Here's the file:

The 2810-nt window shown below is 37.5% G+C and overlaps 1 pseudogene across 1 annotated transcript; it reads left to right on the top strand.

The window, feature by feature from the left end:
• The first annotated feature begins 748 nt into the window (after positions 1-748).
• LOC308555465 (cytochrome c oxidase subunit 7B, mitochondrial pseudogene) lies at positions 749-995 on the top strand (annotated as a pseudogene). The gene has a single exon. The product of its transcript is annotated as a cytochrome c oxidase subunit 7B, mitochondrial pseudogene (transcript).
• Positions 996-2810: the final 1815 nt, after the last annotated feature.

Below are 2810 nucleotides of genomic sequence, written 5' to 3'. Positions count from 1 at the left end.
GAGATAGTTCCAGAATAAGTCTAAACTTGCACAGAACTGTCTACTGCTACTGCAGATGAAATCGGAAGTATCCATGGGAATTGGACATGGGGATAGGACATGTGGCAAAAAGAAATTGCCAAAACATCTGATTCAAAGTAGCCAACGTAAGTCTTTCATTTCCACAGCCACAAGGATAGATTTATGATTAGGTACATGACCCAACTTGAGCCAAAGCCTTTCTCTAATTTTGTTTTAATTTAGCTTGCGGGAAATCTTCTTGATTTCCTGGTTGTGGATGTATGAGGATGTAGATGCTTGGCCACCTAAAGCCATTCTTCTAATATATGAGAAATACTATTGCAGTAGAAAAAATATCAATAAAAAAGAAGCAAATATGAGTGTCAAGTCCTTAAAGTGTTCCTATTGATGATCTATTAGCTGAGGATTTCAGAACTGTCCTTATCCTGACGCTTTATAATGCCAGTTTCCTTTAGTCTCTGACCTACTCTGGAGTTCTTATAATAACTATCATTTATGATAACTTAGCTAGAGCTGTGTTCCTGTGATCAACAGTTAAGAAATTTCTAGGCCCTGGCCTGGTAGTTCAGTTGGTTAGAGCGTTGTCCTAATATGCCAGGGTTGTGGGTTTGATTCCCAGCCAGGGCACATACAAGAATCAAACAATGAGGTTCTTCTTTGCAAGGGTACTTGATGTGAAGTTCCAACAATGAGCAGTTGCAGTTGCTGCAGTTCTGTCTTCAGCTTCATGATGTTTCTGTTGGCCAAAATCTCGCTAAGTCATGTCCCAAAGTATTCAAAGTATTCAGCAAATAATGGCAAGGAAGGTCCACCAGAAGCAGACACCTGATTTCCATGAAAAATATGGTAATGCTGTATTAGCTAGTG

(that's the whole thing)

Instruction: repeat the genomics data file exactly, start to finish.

The 2810-nt window shown below is 37.5% G+C and overlaps 1 pseudogene across 1 annotated transcript; it reads left to right on the top strand.

The window, feature by feature from the left end:
• The first annotated feature begins 748 nt into the window (after positions 1-748).
• LOC308555465 (cytochrome c oxidase subunit 7B, mitochondrial pseudogene) lies at positions 749-995 on the top strand (annotated as a pseudogene). The gene has a single exon. The product of its transcript is annotated as a cytochrome c oxidase subunit 7B, mitochondrial pseudogene (transcript).
• Positions 996-2810: the final 1815 nt, after the last annotated feature.

Below are 2810 nucleotides of genomic sequence, written 5' to 3'. Positions count from 1 at the left end.
GAGATAGTTCCAGAATAAGTCTAAACTTGCACAGAACTGTCTACTGCTACTGCAGATGAAATCGGAAGTATCCATGGGAATTGGACATGGGGATAGGACATGTGGCAAAAAGAAATTGCCAAAACATCTGATTCAAAGTAGCCAACGTAAGTCTTTCATTTCCACAGCCACAAGGATAGATTTATGATTAGGTACATGACCCAACTTGAGCCAAAGCCTTTCTCTAATTTTGTTTTAATTTAGCTTGCGGGAAATCTTCTTGATTTCCTGGTTGTGGATGTATGAGGATGTAGATGCTTGGCCACCTAAAGCCATTCTTCTAATATATGAGAAATACTATTGCAGTAGAAAAAATATCAATAAAAAAGAAGCAAATATGAGTGTCAAGTCCTTAAAGTGTTCCTATTGATGATCTATTAGCTGAGGATTTCAGAACTGTCCTTATCCTGACGCTTTATAATGCCAGTTTCCTTTAGTCTCTGACCTACTCTGGAGTTCTTATAATAACTATCATTTATGATAACTTAGCTAGAGCTGTGTTCCTGTGATCAACAGTTAAGAAATTTCTAGGCCCTGGCCTGGTAGTTCAGTTGGTTAGAGCGTTGTCCTAATATGCCAGGGTTGTGGGTTTGATTCCCAGCCAGGGCACATACAAGAATCAAACAATGAGGTTCTTCTTTGCAAGGGTACTTGATGTGAAGTTCCAACAATGAGCAGTTGCAGTTGCTGCAGTTCTGTCTTCAGCTTCATGATGTTTCTGTTGGCCAAAATCTCGCTAAGTCATGTCCCAAAGTATTCAAAGTATTCAGCAAATAATGGCAAGGAAGGTCCACCAGAAGCAGACACCTGATTTCCATGAAAAATATGGTAATGCTGTATTAGCTAGTG